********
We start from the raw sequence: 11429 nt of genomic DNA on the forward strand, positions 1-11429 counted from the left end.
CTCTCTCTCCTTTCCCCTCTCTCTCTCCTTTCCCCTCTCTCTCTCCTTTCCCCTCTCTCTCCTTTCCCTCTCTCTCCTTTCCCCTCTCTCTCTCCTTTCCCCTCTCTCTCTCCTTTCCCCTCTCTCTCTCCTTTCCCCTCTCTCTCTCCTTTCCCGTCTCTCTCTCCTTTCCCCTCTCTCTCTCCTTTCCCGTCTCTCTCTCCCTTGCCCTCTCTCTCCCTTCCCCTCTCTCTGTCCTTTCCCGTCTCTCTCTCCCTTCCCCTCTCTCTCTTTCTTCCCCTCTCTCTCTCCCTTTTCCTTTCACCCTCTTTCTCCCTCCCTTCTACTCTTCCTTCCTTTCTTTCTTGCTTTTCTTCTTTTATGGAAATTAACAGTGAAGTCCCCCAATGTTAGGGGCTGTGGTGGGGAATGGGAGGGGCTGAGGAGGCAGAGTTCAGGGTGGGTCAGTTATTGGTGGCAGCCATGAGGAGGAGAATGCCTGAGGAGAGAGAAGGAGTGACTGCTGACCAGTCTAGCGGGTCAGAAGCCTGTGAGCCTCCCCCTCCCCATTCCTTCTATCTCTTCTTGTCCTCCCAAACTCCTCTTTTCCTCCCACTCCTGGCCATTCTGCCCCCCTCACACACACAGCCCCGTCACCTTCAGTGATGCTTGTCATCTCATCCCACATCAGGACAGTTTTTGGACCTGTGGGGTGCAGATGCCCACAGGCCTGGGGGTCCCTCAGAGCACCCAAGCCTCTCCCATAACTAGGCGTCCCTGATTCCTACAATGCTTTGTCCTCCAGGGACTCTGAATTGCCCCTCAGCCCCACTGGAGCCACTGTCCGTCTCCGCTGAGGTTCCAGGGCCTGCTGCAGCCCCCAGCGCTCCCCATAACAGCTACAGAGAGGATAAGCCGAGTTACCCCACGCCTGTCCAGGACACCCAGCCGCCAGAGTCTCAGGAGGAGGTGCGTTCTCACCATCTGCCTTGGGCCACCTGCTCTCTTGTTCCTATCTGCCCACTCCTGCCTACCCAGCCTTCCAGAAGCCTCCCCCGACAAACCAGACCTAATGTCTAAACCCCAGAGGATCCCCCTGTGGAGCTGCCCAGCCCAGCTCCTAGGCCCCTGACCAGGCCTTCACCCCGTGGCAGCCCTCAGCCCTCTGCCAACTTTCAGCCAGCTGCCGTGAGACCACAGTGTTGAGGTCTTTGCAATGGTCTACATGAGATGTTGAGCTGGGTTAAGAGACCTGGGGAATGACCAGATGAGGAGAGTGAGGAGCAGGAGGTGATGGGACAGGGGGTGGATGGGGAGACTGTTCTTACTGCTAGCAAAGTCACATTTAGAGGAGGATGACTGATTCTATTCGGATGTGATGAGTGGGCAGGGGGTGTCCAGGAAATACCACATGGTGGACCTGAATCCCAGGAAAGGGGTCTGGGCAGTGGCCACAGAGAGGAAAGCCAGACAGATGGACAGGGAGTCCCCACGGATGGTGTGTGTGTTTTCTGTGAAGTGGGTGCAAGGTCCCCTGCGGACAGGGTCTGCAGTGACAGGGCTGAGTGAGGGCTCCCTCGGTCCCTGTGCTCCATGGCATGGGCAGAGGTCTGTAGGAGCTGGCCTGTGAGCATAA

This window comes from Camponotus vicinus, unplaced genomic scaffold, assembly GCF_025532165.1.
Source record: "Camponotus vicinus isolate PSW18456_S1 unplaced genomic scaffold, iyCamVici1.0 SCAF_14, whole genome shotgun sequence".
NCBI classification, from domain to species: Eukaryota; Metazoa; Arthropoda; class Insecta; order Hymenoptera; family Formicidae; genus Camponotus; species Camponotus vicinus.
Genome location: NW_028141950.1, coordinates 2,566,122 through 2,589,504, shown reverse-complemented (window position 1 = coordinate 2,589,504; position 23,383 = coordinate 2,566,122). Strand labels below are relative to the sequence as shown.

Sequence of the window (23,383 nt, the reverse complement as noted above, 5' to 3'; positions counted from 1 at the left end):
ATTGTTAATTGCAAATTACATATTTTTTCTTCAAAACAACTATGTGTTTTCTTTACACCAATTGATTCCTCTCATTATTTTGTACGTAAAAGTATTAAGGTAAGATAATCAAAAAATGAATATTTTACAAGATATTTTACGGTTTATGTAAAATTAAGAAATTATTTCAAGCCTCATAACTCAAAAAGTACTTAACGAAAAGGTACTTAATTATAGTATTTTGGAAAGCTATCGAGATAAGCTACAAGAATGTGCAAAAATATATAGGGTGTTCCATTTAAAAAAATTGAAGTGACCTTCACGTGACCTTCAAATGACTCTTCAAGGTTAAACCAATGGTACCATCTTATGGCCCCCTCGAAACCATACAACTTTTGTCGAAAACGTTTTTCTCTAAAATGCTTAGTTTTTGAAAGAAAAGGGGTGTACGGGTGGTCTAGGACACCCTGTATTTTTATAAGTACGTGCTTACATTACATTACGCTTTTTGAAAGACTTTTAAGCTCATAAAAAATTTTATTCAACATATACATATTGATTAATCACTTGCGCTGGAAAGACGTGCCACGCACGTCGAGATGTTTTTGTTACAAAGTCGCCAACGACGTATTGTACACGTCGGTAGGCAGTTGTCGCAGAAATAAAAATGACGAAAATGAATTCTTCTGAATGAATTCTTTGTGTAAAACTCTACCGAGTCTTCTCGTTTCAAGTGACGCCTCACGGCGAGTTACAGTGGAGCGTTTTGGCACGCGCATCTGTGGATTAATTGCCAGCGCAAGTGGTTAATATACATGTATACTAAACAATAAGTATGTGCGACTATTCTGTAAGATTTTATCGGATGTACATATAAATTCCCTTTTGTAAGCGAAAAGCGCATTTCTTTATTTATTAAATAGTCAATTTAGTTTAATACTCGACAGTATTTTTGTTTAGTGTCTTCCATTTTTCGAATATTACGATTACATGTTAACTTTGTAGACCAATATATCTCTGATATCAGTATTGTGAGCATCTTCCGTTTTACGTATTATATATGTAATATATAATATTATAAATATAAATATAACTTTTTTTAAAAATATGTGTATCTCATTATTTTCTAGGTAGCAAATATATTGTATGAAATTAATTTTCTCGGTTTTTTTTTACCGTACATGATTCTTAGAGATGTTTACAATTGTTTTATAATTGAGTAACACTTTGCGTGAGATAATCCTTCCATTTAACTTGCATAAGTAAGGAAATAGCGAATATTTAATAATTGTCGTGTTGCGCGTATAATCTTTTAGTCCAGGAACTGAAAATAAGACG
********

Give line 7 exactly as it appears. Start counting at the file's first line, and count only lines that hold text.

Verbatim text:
Sequence of the window (23,383 nt, the reverse complement as noted above, 5' to 3'; positions counted from 1 at the left end):